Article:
As for investment protection, GPB Global Resources is a company registered in the Netherlands, which has close to a 100 bilateral investment treaties, so it enjoys one of the best investor protection regimes available to business.


BA:Do you enjoy some incentives from the African side and do you also have some support from the Russian side? In your view, what other requirements are unfavorable in investing in Africa?

Ivanov: Certainly we do. Many African states are actively attracting foreign investors or working on their national economic development plans which require international expertise. Everywhere, where GPB Global Resources went for projects, we have felt and enjoyed the welcoming attention and support of national governments, respective ministries and local authorities. We are very grateful for this support – our company believes that partnership with local business and government is one of the key elements of success. As for the Russian government, we definitely benefit from the recent efforts to "return Russia to Africa", we have been a participant in many bilateral economic cooperation efforts on the government level and contributed to the economic agenda of the Russian relations with many African countries.

As for investment requirements, as you well know, one could write a thesis on this subject. For the purposes of this interview, I could only say that Africa is very diverse and one cannot generalize. There are countries that are engaged in war or have little political stability and there are places with quite attractive investment conditions. Being well informed and able to navigate between these vastly different conditions and opportunities is one of the advantages of the GPB Global Resources experience.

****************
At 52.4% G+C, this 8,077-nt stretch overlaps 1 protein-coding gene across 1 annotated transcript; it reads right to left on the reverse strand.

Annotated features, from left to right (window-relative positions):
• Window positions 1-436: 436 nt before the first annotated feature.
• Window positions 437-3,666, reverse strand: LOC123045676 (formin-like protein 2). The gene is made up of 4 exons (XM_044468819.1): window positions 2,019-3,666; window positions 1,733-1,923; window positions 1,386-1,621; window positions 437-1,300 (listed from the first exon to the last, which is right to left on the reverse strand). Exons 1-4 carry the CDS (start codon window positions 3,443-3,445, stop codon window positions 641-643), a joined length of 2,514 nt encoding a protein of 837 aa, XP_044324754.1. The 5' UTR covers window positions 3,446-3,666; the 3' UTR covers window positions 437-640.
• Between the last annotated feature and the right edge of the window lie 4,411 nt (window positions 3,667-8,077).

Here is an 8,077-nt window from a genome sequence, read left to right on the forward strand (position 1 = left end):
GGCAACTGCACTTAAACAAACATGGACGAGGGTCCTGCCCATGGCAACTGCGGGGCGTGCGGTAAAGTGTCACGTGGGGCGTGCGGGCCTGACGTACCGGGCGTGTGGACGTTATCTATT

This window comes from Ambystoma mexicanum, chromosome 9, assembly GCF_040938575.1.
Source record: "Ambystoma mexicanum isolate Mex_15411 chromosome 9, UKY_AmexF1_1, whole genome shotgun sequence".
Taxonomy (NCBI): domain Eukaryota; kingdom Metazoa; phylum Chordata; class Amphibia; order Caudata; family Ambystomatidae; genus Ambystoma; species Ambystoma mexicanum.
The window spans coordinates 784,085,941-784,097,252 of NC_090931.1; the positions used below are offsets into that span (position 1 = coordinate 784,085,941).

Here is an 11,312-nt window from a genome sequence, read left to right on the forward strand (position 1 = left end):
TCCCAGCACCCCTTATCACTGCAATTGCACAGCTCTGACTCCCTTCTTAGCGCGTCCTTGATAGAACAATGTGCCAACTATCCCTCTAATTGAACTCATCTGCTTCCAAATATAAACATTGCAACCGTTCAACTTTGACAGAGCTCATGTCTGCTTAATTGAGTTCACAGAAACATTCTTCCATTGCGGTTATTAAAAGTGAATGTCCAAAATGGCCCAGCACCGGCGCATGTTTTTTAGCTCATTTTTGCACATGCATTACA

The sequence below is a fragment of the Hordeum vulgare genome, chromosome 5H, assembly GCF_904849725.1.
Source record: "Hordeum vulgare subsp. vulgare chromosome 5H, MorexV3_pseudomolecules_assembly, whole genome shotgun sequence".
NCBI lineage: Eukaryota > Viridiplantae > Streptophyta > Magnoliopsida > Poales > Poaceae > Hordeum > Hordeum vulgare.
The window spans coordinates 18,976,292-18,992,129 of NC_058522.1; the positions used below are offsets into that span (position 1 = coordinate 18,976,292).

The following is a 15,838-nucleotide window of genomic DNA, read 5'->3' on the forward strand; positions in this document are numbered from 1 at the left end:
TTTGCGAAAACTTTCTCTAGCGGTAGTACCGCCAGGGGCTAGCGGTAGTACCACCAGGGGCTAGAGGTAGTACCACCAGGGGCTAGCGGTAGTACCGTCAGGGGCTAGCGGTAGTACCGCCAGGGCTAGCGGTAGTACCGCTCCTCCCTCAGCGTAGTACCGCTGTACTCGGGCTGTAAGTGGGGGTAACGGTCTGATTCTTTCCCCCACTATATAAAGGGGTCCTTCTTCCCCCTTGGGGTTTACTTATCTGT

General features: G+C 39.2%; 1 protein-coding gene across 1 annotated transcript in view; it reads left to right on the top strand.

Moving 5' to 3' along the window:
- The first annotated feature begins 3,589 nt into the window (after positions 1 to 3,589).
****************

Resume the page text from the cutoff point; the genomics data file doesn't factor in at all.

BA:Can we discuss also about project financing. Some foreign players (countries) have earmarked funds for projects, for example China and Japan, mainly from their banks and other lending financial institutions. How does GPB Global Resources support its projects with money in Africa?

Ivanov: GPB Global Resources applies a multifaceted approach when it comes to financing projects in Africa. As I have mentioned before, we strongly believe in local and international partnership, so some of our projects are opportunities for local and international private investors to unite their capital with our expertise and our ability to secure specific projects. Other projects are solely financed by GPB Global Resources using internal funds or financing from foreign or Russian banks. There are also projects where local government funds or resources in kind are available in one form or the other, as these projects form important milestones in national infrastructure development plans for example. GPB Global Resources is willing to work in any of those formats and create lucrative opportunities for partners, be they government or private investors.